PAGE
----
The Uniform Residential Landlord and Tenant Act

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Jeffrey Johnson is a legal writer with a focus on personal injury. He has worked on personal injury and sovereign immunity litigation in addition to experience in family, estate, and criminal law. He earned a J.D. from the University of Baltimore and has worked in legal offices and non-profits in Maryland, Texas, and North Carolina. He has also earned an MFA in screenwriting from Chapman Univer...

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UPDATED: Jul 16, 2021

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In the 1960s, at the time of the civil rights movement and heightened concerns about the legal rights of the poor, the federal government funded a legal aid project to write a model landlord and tenant act. The model code drafted at that time was given to the National Conference of Commissioners on Uniform State Laws, who drafted the Uniform Residential Landlord and Tenant Act (URLTA) in 1972. This code was approved by the American Bar Association in 1974. Since that time many states like Alaska, Arizona, Florida, Hawaii, Iowa, Kansas, Kentucky, Montana, Nebraska, New Mexico, Oregon, Rhode Island, South Carolina, Tennessee, and Virginia have adopted residential landlord and tenant laws based on this model, though there are many variations. Other states follow the Residential Landlord-Tenant Act.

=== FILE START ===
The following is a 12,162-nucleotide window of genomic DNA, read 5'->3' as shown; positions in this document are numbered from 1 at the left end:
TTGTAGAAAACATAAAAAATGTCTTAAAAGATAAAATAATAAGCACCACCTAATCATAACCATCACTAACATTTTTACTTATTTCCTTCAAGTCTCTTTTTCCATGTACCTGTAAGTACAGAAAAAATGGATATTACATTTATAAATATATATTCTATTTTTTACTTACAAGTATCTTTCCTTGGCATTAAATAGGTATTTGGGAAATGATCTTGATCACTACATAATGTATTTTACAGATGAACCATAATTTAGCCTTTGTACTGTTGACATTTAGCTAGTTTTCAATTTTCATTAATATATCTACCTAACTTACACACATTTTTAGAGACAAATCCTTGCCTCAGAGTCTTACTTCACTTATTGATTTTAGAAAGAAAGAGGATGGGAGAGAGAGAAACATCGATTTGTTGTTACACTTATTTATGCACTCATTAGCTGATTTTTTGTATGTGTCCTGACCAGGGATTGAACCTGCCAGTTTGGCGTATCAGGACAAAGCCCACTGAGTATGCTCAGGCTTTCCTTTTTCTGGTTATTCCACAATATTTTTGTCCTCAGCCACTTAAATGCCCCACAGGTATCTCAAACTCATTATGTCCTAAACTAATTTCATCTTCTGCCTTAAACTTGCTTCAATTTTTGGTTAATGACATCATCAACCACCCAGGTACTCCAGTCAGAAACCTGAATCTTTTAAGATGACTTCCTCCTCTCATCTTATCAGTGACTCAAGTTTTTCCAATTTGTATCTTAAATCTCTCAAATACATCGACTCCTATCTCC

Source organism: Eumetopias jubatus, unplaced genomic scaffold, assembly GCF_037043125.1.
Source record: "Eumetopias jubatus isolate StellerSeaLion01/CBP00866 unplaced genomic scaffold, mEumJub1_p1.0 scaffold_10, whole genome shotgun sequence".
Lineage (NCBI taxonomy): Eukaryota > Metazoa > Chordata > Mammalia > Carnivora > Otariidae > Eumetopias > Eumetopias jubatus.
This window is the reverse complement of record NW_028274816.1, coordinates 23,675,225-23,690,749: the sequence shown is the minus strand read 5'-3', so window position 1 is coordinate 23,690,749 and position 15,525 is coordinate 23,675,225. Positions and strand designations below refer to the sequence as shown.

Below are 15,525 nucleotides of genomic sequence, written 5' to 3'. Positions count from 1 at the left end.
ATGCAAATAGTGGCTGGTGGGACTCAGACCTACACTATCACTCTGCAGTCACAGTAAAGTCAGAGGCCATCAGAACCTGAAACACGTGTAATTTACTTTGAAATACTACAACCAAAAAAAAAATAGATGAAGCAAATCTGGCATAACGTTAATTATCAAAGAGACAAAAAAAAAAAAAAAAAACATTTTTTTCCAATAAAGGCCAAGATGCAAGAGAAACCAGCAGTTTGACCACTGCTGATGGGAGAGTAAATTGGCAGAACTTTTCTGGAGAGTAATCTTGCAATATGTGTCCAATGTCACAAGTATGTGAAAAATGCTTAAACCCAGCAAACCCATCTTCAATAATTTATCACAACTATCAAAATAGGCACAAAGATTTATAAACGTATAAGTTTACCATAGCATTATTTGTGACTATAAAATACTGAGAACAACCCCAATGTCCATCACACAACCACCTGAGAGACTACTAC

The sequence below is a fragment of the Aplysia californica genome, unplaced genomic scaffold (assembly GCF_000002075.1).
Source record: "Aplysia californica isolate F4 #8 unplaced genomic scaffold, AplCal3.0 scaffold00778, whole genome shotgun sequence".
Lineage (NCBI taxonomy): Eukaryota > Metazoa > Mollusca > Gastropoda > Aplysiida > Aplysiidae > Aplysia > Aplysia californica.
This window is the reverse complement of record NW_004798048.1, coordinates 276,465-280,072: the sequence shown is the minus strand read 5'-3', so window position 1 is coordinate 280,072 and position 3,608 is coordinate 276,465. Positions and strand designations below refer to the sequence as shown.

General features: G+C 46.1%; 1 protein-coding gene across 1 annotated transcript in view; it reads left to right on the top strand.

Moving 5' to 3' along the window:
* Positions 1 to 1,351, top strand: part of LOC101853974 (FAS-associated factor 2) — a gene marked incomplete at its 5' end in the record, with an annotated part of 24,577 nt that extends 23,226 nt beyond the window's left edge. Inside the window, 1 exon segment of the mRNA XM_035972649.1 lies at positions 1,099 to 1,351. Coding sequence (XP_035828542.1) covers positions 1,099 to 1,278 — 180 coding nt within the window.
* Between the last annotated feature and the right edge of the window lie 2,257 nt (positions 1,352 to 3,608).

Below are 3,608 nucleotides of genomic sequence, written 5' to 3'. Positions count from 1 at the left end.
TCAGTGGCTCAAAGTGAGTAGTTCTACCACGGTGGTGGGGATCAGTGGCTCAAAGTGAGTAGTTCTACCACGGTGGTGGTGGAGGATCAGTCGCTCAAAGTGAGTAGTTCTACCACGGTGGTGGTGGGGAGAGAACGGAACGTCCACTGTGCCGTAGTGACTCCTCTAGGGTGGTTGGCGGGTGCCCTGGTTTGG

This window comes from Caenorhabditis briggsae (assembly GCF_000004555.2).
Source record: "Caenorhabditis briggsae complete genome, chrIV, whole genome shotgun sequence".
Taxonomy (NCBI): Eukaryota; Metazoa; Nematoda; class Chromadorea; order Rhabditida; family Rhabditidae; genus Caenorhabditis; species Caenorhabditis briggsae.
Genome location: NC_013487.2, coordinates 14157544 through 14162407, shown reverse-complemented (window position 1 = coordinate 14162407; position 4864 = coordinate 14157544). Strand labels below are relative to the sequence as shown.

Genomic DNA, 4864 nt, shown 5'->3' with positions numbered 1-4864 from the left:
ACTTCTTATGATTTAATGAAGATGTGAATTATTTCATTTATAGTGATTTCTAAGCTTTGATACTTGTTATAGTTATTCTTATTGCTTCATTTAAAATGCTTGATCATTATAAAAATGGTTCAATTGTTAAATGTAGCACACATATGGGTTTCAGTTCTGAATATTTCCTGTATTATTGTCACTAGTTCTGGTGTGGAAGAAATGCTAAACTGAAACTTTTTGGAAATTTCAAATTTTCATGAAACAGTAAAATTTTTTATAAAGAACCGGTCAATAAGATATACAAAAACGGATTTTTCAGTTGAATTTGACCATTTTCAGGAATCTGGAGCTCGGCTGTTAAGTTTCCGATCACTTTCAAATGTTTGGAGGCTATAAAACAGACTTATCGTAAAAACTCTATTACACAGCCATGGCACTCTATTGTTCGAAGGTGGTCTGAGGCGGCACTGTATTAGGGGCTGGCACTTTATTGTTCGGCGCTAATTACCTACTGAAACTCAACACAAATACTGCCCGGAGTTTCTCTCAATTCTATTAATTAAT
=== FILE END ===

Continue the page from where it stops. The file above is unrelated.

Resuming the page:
The URLTA favors neither landlords nor tenants. It was intended to make residential landlord and tenant laws more fair to all parties and more relevant to rentals in a modern urban setting. Landlord and tenant law before that time was often based on the common law, or law established by court decisions. These decisions stretched back to pre-Revolutionary England and were often more relevant to the rental of rural property.

There are a few issues often covered in state laws or local ordinances that are not addressed by the URLTA. These include rent increases or rent control and the handling of security deposits. The URLTA does not specify whether landlords must keep security deposit money separate from his or her own money, whether interest must be paid on security deposits, or whether deposit funds must be placed in interest-bearing accounts.

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